It has been shown that most, possibly all of the frequencies found in premises wherein occupants suffer from the Hum can be potentially supplied by electricity infrastructure. An unusually high level of 100Hz audio exists in the complainant’s premises which cannot be explained by routine acoustic propagation. This may be explainable because of room resonance, the presence of magneto-strictive foundations to the premises or such material within or attached thereto and/or the Madshus et al 2005 may be very relevant to this and other Hums worldwide. Clearly further investigation is required. This strong 100 Hz signal exists at the premises together with almost a comb spectrum of other narrow band signals of varying amplitude some possibly at amplitude levels traditionally regarded as too low to cause annoyance but this would change if they were modulating features and these are super-imposed on a broad band infrasound background in an acoustically skewed spectrum pretty much quiet above 200 Hz and shown on several occasions elsewhere to be requisite for or feature of the Hum (30,31). Due to the equipment employed it has not been possible to tell, if for instance the 100 Hz signal was amplitude or frequency modulated by any of the lower frequency features observed. The complainant describes the noise as modulated in the typical sense of the Hum as described by the majority of the afflicted. Given that there is infrasound present both broad band and tonal in addition to the 100 Hz, this is hardly surprising. Modulation effects can occur due to non –linearity in the ear, see Moller and Pederson 2004 (32) and this helps explain why the few hums which have been audio recorded rarely, if ever, mirror that which a complainant perceives.
In Britain, high pressure gas mains
often share the same land corridors as those used by overhead electricity
supply at both National Grid and DNO level (33). Due to induction common frequencies will
appear. As more and more non –linear loads and cyclo-converters
are used in the electricity industry, steel and cement industry and railways it
is hardly surprising that more and more inter-harmonic is turning
up and in turn affecting even the
acoustic vibrations of sub-station transformers. Interestingly cyclo-converters were first used in Britain in the 1970’s (34) the time the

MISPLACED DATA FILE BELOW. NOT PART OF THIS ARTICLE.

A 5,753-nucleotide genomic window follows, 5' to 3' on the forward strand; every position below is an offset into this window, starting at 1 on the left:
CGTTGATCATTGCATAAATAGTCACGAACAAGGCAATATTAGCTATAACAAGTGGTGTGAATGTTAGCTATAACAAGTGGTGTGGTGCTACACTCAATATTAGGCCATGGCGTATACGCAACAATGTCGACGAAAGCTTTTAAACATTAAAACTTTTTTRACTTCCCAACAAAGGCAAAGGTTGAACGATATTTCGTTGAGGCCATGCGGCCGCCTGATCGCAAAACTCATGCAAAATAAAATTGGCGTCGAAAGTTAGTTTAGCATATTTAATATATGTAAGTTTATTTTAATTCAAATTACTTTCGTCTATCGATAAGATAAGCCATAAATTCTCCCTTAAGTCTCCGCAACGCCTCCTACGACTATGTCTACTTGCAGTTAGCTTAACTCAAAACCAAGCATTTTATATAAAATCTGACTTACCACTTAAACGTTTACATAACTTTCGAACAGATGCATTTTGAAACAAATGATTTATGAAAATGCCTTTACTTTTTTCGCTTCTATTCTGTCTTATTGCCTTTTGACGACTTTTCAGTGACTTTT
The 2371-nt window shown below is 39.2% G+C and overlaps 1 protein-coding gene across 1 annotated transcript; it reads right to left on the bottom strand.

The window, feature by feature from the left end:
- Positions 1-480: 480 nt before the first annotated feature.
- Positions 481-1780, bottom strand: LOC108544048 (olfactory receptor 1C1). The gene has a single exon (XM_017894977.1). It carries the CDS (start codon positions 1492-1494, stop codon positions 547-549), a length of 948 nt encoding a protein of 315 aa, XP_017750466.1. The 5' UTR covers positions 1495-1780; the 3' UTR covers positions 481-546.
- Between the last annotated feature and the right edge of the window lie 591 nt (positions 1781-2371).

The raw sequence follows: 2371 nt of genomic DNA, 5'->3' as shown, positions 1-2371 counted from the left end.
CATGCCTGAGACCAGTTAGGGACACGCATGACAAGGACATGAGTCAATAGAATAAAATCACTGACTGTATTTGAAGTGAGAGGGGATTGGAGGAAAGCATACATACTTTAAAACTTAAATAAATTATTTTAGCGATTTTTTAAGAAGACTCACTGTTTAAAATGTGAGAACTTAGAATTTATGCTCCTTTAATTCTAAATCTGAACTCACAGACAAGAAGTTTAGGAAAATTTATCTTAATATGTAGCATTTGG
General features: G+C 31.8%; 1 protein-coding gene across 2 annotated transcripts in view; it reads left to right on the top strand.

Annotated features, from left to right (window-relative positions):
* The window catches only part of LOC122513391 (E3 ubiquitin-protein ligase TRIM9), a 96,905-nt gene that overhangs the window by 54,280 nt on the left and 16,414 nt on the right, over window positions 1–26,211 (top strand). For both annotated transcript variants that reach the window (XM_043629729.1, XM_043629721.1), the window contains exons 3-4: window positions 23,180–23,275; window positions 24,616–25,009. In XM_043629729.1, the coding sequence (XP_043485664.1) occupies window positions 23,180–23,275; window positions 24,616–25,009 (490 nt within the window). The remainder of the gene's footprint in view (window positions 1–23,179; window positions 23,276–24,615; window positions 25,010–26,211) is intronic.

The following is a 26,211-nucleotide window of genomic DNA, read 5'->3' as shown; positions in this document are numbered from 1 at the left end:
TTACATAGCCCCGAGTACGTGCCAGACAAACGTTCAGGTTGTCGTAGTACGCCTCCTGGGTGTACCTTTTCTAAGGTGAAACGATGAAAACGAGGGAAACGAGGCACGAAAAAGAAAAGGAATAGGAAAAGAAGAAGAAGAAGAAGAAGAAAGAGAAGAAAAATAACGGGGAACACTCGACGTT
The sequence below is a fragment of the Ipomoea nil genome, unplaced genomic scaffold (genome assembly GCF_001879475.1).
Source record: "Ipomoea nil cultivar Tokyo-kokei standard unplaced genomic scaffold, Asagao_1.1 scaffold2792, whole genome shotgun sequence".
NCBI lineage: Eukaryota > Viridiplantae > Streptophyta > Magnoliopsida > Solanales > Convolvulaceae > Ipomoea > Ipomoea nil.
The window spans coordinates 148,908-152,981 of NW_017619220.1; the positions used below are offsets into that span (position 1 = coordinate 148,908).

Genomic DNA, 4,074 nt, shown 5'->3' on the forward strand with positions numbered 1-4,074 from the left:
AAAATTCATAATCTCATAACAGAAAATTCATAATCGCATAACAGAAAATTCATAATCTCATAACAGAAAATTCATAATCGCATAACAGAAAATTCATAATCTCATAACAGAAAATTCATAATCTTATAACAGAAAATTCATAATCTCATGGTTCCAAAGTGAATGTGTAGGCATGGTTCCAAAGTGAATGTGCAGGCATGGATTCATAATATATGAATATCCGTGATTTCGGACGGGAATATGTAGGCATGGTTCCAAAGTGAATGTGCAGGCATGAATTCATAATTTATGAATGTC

Hum first turned up. Recently sub –harmonic groups ( likely to be more relevant for the Hum) have been shown to
be stronger than expected on low voltage circuits, see Barros 2007 (35). Precise methods of calculation accounting
for fundamental frequency drift are given by Vahedi et
al, 2013 (36). It is at
present impossible to say if, for example, the 56 Hz frequency is an
inter-harmonic or is associated with gas compressors. Also, both systems have extensive pipe and
cable runs, many thousands of kilometers around
17. Personal communications with affected subjects
23. http://www.sciencedirect.com/science/article/pii/S0003682X04001598 Air-ground interaction in long range propagation of low frequency sound and vibration - field tests and model verification
Madshus, C.; Lovholt, F.; Kaynia, A.; Hole, L. R.; Attenborough, K. and Taherzadeh, S. (2005). Air-ground interaction in long range propagation of low frequency sound and vibration - field tests and model verification.Applied Acoustics, 66(5), pp. 553–578.
32. H. Moller and C.S. Perderson, ‘Hearing at low and infrasonic frequencies’, Journal of Noise and Health 2004, 6 (23) pp37-57.
34. Interharmonic Task Force Working Document IEEE 2001
35. J.Barros, Measurement of Sub-harmonics in power voltages, Conference Proceedings, Power Tech 2007, IEEE, Lausanne.
36. Vahedi et al, Journal of Power Electronics Vol 13 (1), Jan 2013.